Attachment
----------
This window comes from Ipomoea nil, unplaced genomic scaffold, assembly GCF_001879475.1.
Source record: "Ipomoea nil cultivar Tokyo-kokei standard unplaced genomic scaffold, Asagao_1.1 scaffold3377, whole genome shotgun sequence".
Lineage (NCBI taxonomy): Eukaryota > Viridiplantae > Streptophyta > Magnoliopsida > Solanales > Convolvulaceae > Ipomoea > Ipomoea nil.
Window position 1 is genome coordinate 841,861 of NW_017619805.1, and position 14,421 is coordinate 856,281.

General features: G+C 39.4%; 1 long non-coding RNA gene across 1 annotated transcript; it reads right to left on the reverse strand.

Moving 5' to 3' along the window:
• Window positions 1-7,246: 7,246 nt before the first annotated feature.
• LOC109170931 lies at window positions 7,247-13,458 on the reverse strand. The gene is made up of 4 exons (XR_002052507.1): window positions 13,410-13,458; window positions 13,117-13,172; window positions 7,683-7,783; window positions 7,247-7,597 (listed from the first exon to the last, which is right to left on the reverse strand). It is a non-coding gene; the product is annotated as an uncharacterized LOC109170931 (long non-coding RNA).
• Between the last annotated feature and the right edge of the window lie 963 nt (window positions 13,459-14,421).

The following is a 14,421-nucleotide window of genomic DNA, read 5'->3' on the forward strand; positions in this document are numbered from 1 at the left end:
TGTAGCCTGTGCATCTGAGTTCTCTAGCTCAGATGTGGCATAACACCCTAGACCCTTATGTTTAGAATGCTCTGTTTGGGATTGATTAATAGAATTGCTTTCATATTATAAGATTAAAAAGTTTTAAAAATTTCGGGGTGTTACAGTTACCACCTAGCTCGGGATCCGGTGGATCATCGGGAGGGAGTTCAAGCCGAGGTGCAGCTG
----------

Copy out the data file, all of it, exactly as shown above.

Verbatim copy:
This window comes from Ipomoea nil, unplaced genomic scaffold, assembly GCF_001879475.1.
Source record: "Ipomoea nil cultivar Tokyo-kokei standard unplaced genomic scaffold, Asagao_1.1 scaffold3377, whole genome shotgun sequence".
Lineage (NCBI taxonomy): Eukaryota > Viridiplantae > Streptophyta > Magnoliopsida > Solanales > Convolvulaceae > Ipomoea > Ipomoea nil.
Window position 1 is genome coordinate 841,861 of NW_017619805.1, and position 14,421 is coordinate 856,281.

General features: G+C 39.4%; 1 long non-coding RNA gene across 1 annotated transcript; it reads right to left on the reverse strand.

Moving 5' to 3' along the window:
• Window positions 1-7,246: 7,246 nt before the first annotated feature.
• LOC109170931 lies at window positions 7,247-13,458 on the reverse strand. The gene is made up of 4 exons (XR_002052507.1): window positions 13,410-13,458; window positions 13,117-13,172; window positions 7,683-7,783; window positions 7,247-7,597 (listed from the first exon to the last, which is right to left on the reverse strand). It is a non-coding gene; the product is annotated as an uncharacterized LOC109170931 (long non-coding RNA).
• Between the last annotated feature and the right edge of the window lie 963 nt (window positions 13,459-14,421).

The following is a 14,421-nucleotide window of genomic DNA, read 5'->3' on the forward strand; positions in this document are numbered from 1 at the left end:
TGTAGCCTGTGCATCTGAGTTCTCTAGCTCAGATGTGGCATAACACCCTAGACCCTTATGTTTAGAATGCTCTGTTTGGGATTGATTAATAGAATTGCTTTCATATTATAAGATTAAAAAGTTTTAAAAATTTCGGGGTGTTACAGTTACCACCTAGCTCGGGATCCGGTGGATCATCGGGAGGGAGTTCAAGCCGAGGTGCAGCTG